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Marathon Training Tips for Your First Ever Race

According to Shawn Richards, CEO and founder of Ultimate Kilimanjaro “Running a marathon is a daunting task. You’re not alone in your desire to run a marathon — there are over 1 million people who participate in marathons each year.” He further addsEven if you’re just planning on running 5Ks run, you’ll need some time to train for a marathon. It takes about 3-4 months of consistent training for your body to build up the strength and endurance that it needs to run 26.2 miles (or 42.2 miles if you’re doing a full marathon).Shawn is an expert in fitness and adventure travel, as well as an expert on the abilities of the human body.

Women Fitness got in touch with Lauren Sheu, RRCA Certified Running Coach and the Founder of Running for Wellness & Amie Dworecki, CEO and Head Coach of Running with Life for tips to run a marathon.

Check out the article for tips for a successful first Marathon Run

Get Prepared

Allow yourself enough time to train. It’s best to have run for at last six months and be able to run for at least an hour before starting to train longer from the marathon. From that point, allow 12-18 weeks to fully train for the marathon. The required time will depend if you are a beginner to running in general or just to marathon training. Allow the most time if a beginner to run. 

Other things that need to be thought out in advance of running your first marathon: Picking out a race day outfit, knowing what the racecourse is like and whether there will be hills, putting together hydration and fueling strategies for race day, etc.  The best thing to do when running your first marathon is to plan out each of these things in advance so that you are prepared on race day.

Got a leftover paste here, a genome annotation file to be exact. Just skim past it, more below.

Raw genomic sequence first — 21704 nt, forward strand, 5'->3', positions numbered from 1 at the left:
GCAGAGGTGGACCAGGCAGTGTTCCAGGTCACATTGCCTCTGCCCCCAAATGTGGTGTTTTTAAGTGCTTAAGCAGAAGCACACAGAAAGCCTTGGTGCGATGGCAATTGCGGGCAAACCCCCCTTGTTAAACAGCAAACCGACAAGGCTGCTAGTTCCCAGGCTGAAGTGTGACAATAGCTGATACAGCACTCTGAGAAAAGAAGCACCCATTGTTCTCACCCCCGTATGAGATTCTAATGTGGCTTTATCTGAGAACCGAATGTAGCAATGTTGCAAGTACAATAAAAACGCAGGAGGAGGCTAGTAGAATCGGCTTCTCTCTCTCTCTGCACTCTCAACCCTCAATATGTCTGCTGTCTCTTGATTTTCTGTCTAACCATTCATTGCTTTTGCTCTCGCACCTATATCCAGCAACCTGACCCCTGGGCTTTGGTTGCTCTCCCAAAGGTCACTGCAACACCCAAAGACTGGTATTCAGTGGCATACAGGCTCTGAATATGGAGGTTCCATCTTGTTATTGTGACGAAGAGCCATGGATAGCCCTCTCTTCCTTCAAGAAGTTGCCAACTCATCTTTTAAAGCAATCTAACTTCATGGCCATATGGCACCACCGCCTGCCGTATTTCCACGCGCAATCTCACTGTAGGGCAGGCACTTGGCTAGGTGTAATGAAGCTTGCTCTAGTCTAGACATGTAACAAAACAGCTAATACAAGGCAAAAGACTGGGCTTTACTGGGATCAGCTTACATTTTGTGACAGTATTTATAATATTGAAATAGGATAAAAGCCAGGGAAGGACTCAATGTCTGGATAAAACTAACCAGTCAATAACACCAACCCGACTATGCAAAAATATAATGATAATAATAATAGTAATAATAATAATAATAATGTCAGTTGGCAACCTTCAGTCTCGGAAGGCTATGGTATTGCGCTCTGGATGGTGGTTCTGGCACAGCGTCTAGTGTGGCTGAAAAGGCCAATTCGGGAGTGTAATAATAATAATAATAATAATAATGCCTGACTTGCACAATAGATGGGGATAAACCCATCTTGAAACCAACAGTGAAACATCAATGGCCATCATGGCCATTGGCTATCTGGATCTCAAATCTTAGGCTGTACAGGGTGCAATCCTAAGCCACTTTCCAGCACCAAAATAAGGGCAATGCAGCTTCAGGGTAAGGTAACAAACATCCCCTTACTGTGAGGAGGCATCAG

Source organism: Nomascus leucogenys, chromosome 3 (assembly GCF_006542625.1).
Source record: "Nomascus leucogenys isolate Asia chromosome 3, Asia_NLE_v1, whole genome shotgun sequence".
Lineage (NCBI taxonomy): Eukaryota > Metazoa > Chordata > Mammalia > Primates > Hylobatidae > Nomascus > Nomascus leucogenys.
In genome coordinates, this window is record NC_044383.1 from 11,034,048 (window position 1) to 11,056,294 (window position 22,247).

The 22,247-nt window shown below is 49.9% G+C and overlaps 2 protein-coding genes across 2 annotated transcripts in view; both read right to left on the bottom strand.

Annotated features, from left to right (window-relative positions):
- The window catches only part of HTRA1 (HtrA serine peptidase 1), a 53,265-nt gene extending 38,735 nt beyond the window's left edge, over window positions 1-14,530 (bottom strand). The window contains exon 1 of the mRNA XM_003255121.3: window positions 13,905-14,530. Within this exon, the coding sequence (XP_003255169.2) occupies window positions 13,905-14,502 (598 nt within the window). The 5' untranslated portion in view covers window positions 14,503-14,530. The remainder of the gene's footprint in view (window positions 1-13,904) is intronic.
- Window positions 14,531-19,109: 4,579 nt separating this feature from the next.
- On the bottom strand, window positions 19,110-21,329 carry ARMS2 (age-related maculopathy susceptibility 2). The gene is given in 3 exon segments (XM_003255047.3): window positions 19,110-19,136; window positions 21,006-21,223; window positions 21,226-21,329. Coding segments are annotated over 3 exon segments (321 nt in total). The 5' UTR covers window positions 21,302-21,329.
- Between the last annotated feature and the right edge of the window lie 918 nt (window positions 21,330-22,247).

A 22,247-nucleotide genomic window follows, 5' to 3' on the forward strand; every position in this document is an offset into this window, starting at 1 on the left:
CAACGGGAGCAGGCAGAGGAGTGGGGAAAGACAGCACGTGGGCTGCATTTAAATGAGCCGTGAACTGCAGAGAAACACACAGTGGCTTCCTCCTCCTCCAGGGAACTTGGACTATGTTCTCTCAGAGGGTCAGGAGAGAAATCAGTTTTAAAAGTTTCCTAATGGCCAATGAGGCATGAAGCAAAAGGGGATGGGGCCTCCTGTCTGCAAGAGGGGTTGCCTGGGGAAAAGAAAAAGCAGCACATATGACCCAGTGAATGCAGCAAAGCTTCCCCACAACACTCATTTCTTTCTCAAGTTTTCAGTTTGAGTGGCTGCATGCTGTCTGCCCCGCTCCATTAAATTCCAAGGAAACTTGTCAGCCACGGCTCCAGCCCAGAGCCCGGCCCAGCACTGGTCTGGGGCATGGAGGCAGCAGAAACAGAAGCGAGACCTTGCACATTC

Have a primary goal of completing the marathon feeling strong.

“While it’s OK to pick a secondary goal of running the marathon for a specific time, it will be a brand new experience for your body and a learning experience overall. It can also be hard to know how to pace yourself in your first race and running your first marathon too fast is a common error beginners make that can lead to poor finishes or not finishing at all (the pace should feel easy and manageable the whole time!)” adds in Amie, who specializes in coaching women and master’s runners in the marathon and ultra-marathon Finishing strong over finishing fast is often best for a first marathon.

Have a Good Training Plan

It is crucial that you have a training plan to prepare yourself for race day.  A marathon is a long and difficult race that takes weeks and weeks of preparation. Make sure that you have a good customized training plan or work with a running coach to create a training plan just for you.  A good training plan will consist of establishing a running base, gradually building up your long runs and overall mileage, and tapering a few weeks before race day. Your weekly long run is essential for building endurance and preparing you for race day. A good marathon training plan will not add more than 10% more miles to your runs each week. So if you start out with 20 miles in a week, for instance, you can add 2 miles the next week for 22 miles

You Don’t have to be perfect to have a Good Result.

Sometimes you may be feeling too fatigued to get your run in and some women can have a more challenging time running at various times around their monthly cycles. At times, you may experience various aches and pains that can serve as a warning flag that you need more rest and mobility work. If this happens to you, honor it. Learn when it’s OK for you to push through it or rest. Then, move on – don’t try to make up missed workouts.

Fuel and Hydrate Properly